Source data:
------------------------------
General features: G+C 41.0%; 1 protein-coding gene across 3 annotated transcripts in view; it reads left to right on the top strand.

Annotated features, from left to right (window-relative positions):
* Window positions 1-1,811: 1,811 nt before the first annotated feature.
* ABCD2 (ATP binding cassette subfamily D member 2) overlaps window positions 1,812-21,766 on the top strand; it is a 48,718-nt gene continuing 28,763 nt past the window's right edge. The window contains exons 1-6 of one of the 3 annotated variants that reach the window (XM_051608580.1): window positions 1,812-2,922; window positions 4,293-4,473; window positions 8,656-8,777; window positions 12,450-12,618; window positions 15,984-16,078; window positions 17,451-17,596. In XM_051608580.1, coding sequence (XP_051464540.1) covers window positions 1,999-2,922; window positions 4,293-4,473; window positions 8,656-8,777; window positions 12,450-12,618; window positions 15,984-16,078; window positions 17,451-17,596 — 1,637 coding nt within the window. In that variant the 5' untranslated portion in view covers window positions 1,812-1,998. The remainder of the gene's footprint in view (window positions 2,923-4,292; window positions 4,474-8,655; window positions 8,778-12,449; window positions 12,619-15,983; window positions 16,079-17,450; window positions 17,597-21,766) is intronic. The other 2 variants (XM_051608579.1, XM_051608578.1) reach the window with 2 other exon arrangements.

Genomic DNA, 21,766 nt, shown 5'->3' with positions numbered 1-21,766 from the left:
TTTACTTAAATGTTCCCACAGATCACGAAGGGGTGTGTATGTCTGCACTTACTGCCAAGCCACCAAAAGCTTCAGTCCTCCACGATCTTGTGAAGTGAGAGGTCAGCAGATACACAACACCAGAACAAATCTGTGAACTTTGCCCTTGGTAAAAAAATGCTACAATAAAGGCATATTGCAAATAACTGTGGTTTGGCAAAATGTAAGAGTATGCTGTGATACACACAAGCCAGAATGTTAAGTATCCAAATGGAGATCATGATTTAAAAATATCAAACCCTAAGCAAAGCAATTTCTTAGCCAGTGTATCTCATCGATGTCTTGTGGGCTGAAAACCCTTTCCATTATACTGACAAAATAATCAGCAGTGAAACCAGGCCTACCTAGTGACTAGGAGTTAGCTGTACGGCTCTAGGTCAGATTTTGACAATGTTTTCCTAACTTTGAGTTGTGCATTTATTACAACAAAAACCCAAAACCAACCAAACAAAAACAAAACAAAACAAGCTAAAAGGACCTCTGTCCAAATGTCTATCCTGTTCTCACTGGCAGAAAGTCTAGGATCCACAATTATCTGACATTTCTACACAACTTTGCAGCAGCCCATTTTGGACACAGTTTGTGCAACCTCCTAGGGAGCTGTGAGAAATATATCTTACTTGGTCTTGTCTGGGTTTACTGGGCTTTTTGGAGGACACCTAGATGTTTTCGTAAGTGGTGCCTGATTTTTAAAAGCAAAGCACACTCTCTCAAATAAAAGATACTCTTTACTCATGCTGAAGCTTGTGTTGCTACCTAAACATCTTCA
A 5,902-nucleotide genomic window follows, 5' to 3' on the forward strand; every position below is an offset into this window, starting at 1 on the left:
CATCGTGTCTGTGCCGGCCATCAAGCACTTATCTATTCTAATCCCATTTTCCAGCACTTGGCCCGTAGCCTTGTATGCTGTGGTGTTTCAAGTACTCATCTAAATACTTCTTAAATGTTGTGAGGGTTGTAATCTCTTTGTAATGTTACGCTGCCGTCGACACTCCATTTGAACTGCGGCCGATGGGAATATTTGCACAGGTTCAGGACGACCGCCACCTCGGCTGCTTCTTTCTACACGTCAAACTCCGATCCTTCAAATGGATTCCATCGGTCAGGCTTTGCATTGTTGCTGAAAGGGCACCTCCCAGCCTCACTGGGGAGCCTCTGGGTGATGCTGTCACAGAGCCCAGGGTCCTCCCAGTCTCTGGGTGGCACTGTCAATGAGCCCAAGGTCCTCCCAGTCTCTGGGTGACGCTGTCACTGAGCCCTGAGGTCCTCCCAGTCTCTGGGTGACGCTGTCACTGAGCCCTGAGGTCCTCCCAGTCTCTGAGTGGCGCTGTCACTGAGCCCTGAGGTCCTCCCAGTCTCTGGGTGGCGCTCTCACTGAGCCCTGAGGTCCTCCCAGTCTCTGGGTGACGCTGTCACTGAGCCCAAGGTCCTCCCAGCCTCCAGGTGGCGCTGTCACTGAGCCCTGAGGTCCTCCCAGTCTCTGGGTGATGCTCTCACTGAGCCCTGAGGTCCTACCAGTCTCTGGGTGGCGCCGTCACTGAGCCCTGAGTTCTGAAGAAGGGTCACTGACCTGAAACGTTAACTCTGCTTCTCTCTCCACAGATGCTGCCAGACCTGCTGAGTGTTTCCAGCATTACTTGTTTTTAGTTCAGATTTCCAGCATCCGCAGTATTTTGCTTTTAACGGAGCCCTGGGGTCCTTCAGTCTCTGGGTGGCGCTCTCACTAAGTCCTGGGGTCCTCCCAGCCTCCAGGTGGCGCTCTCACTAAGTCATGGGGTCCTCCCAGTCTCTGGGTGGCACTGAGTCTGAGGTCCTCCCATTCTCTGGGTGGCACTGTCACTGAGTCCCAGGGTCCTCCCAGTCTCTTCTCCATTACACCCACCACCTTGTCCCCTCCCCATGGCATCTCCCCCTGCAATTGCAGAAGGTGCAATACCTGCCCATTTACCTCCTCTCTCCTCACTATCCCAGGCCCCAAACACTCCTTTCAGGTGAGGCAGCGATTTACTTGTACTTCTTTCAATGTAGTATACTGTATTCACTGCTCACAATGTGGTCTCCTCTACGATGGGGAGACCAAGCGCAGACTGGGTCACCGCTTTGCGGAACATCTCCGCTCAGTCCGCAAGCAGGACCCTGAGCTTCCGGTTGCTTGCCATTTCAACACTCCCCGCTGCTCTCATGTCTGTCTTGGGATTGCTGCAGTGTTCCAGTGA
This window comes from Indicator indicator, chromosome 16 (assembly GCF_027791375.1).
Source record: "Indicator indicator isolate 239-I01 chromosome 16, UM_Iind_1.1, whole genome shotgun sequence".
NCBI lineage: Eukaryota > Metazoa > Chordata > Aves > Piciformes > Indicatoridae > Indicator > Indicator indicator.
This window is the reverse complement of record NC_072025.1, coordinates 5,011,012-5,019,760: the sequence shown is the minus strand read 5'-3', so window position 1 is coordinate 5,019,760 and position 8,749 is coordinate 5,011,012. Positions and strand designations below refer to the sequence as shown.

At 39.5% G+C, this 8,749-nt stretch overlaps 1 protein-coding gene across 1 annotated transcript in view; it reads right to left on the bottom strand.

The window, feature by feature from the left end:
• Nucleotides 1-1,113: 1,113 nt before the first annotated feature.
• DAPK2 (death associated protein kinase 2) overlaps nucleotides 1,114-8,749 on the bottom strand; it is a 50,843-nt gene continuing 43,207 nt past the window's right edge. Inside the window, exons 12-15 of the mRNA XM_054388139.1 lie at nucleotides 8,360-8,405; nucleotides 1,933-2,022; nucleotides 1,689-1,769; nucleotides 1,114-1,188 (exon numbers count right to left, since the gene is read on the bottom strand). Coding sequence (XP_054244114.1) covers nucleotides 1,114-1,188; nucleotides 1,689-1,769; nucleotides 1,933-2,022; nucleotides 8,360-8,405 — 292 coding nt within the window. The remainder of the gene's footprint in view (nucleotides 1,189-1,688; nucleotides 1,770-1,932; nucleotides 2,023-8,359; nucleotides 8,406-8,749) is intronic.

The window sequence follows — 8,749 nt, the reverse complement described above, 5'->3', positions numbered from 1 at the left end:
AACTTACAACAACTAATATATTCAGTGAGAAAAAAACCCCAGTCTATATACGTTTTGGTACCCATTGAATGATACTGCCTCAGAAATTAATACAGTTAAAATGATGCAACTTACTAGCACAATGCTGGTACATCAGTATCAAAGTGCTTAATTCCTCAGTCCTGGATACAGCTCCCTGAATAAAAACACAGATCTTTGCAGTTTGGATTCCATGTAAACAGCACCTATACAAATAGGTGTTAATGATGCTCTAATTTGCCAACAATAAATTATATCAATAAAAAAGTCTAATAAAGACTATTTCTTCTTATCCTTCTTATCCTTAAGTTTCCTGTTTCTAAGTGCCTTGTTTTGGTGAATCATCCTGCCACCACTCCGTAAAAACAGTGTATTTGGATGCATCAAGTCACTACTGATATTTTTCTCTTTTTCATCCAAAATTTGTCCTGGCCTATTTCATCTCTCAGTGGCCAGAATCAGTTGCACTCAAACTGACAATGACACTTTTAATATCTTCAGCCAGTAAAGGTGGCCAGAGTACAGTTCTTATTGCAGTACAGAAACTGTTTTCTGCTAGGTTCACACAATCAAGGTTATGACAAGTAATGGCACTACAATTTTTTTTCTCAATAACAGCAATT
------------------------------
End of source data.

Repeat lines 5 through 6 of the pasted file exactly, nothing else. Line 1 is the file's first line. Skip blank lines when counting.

Genomic DNA, 21,766 nt, shown 5'->3' with positions numbered 1-21,766 from the left:
TTTACTTAAATGTTCCCACAGATCACGAAGGGGTGTGTATGTCTGCACTTACTGCCAAGCCACCAAAAGCTTCAGTCCTCCACGATCTTGTGAAGTGAGAGGTCAGCAGATACACAACACCAGAACAAATCTGTGAACTTTGCCCTTGGTAAAAAAATGCTACAATAAAGGCATATTGCAAATAACTGTGGTTTGGCAAAATGTAAGAGTATGCTGTGATACACACAAGCCAGAATGTTAAGTATCCAAATGGAGATCATGATTTAAAAATATCAAACCCTAAGCAAAGCAATTTCTTAGCCAGTGTATCTCATCGATGTCTTGTGGGCTGAAAACCCTTTCCATTATACTGACAAAATAATCAGCAGTGAAACCAGGCCTACCTAGTGACTAGGAGTTAGCTGTACGGCTCTAGGTCAGATTTTGACAATGTTTTCCTAACTTTGAGTTGTGCATTTATTACAACAAAAACCCAAAACCAACCAAACAAAAACAAAACAAAACAAGCTAAAAGGACCTCTGTCCAAATGTCTATCCTGTTCTCACTGGCAGAAAGTCTAGGATCCACAATTATCTGACATTTCTACACAACTTTGCAGCAGCCCATTTTGGACACAGTTTGTGCAACCTCCTAGGGAGCTGTGAGAAATATATCTTACTTGGTCTTGTCTGGGTTTACTGGGCTTTTTGGAGGACACCTAGATGTTTTCGTAAGTGGTGCCTGATTTTTAAAAGCAAAGCACACTCTCTCAAATAAAAGATACTCTTTACTCATGCTGAAGCTTGTGTTGCTACCTAAACATCTTCA